This is our 40-year-old Bradford Pear. Isn't it gorgeous? It's so beautiful when it's blooming, and the glossy leaves are lovely all summer. In the fall, it turns bright shades of apricot, red, yellow, and burgundy, and holds onto its colorful leaves late into the fall, sometimes even into early winter. This photograph was enhanced - I adjusted the contrast since the blooms hardly even showed up at all in the undoctored original. Forget about trying to capture the blossoms on a sunny day regardless of any photoshop enhancements. They show up just fine through my naked eye, whether it's cloudy or sunny, just not so great either way through the lens of my camera. I also got close on purpose so you can't really tell just how gangly this tree really is. Bradford Pears do not retain their lovely youthful shape as they get old.
There are several other even worse examples in our 40-year-old subdivision of just how un-graceful this tree becomes with age. No, it's not horrible, but this is how this tree really looks at the top - nothing like a shapely 10 year old, is it? It's not cheating to post the above picture on my blog since I'm also showing you the unadorned reality of it's gangly shape, right? But what if I didn't tell you I enhanced the contrast and what if I let you think this tree was less awkward-looking than it really is? What if I didn't want the slantiness of this tree to become the focus of my photo? What if I just wanted to share the loveliness of this blossoming tree? What if I told you Bradford Pears don't age gracefully but still didn't show the stark reality?
There's a thought-provoking post on My Skinny Garden today about enhancing or altering blog photos. My comment became a post, as I didn't want to monopolize so much space in the comment section. I do have a tendency to go on and on (in case you haven't noticed by now.) If you don't believe me, just ask my dear husband!
I make an effort not to be too controversial on my blog, and I hope no one is offended by what I have to say on this subject.
The way I see it, photography is an art. There are all different skill levels, as in any other art.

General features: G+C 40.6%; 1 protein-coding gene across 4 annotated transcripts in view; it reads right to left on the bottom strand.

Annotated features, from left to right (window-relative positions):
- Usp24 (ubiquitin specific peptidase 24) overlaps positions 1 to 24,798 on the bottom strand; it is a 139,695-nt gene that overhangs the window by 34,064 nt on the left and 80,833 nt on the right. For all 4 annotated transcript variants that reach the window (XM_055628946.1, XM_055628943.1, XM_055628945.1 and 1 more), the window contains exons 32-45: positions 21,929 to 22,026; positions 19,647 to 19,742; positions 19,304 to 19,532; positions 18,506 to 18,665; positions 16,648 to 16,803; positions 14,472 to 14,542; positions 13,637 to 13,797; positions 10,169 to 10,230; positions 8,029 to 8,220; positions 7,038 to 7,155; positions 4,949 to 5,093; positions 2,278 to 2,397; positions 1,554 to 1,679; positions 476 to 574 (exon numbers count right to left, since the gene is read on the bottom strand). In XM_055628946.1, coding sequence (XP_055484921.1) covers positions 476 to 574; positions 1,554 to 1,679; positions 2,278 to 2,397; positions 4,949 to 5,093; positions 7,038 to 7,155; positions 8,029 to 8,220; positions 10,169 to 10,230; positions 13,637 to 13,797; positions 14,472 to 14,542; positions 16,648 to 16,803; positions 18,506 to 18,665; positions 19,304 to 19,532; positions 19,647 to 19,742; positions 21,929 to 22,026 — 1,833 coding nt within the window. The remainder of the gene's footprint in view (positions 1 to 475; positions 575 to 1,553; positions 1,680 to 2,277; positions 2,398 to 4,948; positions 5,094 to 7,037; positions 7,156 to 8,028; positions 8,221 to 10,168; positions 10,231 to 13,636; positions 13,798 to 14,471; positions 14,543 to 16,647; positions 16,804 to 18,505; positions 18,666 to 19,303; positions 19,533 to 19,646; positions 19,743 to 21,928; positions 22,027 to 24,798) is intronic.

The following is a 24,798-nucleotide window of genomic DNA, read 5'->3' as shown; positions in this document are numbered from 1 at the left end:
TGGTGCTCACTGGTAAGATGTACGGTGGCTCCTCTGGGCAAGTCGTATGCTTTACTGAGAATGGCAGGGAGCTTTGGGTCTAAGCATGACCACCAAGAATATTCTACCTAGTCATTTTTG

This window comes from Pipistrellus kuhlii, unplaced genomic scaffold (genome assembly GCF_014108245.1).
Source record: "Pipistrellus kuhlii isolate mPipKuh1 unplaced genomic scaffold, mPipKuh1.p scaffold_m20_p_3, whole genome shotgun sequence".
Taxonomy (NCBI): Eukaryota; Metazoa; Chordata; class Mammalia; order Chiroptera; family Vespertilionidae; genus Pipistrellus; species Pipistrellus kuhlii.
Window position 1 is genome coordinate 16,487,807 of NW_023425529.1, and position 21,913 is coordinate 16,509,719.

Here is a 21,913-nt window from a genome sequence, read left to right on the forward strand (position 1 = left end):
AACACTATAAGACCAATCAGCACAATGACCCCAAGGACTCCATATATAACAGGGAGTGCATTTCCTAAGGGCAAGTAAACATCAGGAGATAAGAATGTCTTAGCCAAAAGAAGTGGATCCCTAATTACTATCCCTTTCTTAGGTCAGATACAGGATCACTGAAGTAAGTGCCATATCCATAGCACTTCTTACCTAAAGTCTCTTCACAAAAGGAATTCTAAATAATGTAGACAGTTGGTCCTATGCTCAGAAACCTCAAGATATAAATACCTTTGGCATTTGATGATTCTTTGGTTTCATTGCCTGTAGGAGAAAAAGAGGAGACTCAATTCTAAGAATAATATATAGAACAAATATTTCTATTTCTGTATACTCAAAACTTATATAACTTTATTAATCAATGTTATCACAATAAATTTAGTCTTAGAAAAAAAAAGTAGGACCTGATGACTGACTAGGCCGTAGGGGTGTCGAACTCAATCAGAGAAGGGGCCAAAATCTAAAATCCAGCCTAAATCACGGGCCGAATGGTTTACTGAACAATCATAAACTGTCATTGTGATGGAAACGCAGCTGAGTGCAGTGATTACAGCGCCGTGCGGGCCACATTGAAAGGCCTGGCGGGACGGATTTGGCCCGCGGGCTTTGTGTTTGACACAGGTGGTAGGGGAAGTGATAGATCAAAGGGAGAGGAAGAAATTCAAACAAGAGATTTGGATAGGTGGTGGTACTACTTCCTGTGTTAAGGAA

Artists throughout the ages have captured images in oils, water colors, stone, clay, and countless other mediums. Sometimes the rendition is true to the actual object being captured in the medium. On the other hand, many, if not most artists take many 'liberties' in interpreting what they see. That's what makes it art, at least to me.
I happen to have a pretty nice digital camera with many optional settings. It works much like a traditional 35 mm, only with even more possible settings. There are also different lenses I can purchase, although I have only the standard one that came with the camera.
I haven't taken the time to learn how to take the best advantage of the camera, and even my old 35 mm is an automatic. I consider my photography skills to be very basic. I wouldn't consider a photographer with a camera like mine who knows how to use it properly and can afford all the optional lenses to be cheating because they have advanced equipment and skills which enable them to capture their plants and gardens as they see them or as they would like to see them.
Is it cheating to cut out less attractive parts of the garden, or undeveloped parts of the garden? Is it cheating to preen a plant before taking pictures of it? Is it cheating to use optional lenses or make aperture, focus, zoom, or macro adjustments?
Any improvements I make to my photos are with the aim of improving my photos which aren't usually very good given my very basic photography skills. I often get the lighting wrong. Things come out blurry and are centered wrong. I don't try to make the garden or my plants look different than what they actually are. To the contrary, my photos usually pale in comparison to the subject and I do my best to bring the photos up to snuff to do justice to what I was photographing.
Photographing plants can be quite challenging and is an art unto itself. I prefer not to judge the art of others. I don't view blog photos with questions in my mind of what enhancements may or may not have been done. It's not my intention to judge others' opinions. We all have the right to choose our own criterion. As for me, I enjoy good art and good photography, and am not offended by enhancements, don't choose which enhancements by others I think are ok and which are cheating. For me to do so, I feel would be somewhat subjective and arbitrary.